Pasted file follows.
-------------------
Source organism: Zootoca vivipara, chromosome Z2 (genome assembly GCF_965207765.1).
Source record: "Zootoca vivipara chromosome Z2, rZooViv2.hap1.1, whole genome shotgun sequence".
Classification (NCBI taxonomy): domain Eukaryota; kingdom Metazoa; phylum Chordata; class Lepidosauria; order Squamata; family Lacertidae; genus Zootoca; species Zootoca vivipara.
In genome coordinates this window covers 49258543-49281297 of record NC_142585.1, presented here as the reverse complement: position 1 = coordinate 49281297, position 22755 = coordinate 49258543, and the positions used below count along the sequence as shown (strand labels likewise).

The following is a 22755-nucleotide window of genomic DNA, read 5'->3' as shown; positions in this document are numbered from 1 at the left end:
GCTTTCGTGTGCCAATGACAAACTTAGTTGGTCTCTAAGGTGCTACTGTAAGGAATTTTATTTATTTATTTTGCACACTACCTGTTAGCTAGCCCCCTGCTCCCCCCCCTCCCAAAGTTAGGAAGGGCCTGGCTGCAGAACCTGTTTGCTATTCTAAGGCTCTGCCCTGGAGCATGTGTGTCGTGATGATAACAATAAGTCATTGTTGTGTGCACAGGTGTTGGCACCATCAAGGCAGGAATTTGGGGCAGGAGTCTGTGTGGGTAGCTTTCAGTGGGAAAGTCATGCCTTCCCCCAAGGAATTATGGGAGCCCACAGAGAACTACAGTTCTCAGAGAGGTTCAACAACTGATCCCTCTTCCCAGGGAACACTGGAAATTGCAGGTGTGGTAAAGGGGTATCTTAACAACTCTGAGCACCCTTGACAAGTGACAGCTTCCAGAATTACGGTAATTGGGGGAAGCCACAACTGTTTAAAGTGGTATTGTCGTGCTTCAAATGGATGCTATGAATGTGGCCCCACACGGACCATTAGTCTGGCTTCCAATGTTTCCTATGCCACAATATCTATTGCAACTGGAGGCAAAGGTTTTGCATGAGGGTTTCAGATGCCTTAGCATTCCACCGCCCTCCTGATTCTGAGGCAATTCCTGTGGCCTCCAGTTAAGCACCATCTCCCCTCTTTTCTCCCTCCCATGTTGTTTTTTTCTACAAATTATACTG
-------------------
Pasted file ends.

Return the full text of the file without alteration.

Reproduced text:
Source organism: Zootoca vivipara, chromosome Z2 (genome assembly GCF_965207765.1).
Source record: "Zootoca vivipara chromosome Z2, rZooViv2.hap1.1, whole genome shotgun sequence".
Classification (NCBI taxonomy): domain Eukaryota; kingdom Metazoa; phylum Chordata; class Lepidosauria; order Squamata; family Lacertidae; genus Zootoca; species Zootoca vivipara.
In genome coordinates this window covers 49258543-49281297 of record NC_142585.1, presented here as the reverse complement: position 1 = coordinate 49281297, position 22755 = coordinate 49258543, and the positions used below count along the sequence as shown (strand labels likewise).

The following is a 22755-nucleotide window of genomic DNA, read 5'->3' as shown; positions in this document are numbered from 1 at the left end:
GCTTTCGTGTGCCAATGACAAACTTAGTTGGTCTCTAAGGTGCTACTGTAAGGAATTTTATTTATTTATTTTGCACACTACCTGTTAGCTAGCCCCCTGCTCCCCCCCCTCCCAAAGTTAGGAAGGGCCTGGCTGCAGAACCTGTTTGCTATTCTAAGGCTCTGCCCTGGAGCATGTGTGTCGTGATGATAACAATAAGTCATTGTTGTGTGCACAGGTGTTGGCACCATCAAGGCAGGAATTTGGGGCAGGAGTCTGTGTGGGTAGCTTTCAGTGGGAAAGTCATGCCTTCCCCCAAGGAATTATGGGAGCCCACAGAGAACTACAGTTCTCAGAGAGGTTCAACAACTGATCCCTCTTCCCAGGGAACACTGGAAATTGCAGGTGTGGTAAAGGGGTATCTTAACAACTCTGAGCACCCTTGACAAGTGACAGCTTCCAGAATTACGGTAATTGGGGGAAGCCACAACTGTTTAAAGTGGTATTGTCGTGCTTCAAATGGATGCTATGAATGTGGCCCCACACGGACCATTAGTCTGGCTTCCAATGTTTCCTATGCCACAATATCTATTGCAACTGGAGGCAAAGGTTTTGCATGAGGGTTTCAGATGCCTTAGCATTCCACCGCCCTCCTGATTCTGAGGCAATTCCTGTGGCCTCCAGTTAAGCACCATCTCCCCTCTTTTCTCCCTCCCATGTTGTTTTTTTCTACAAATTATACTG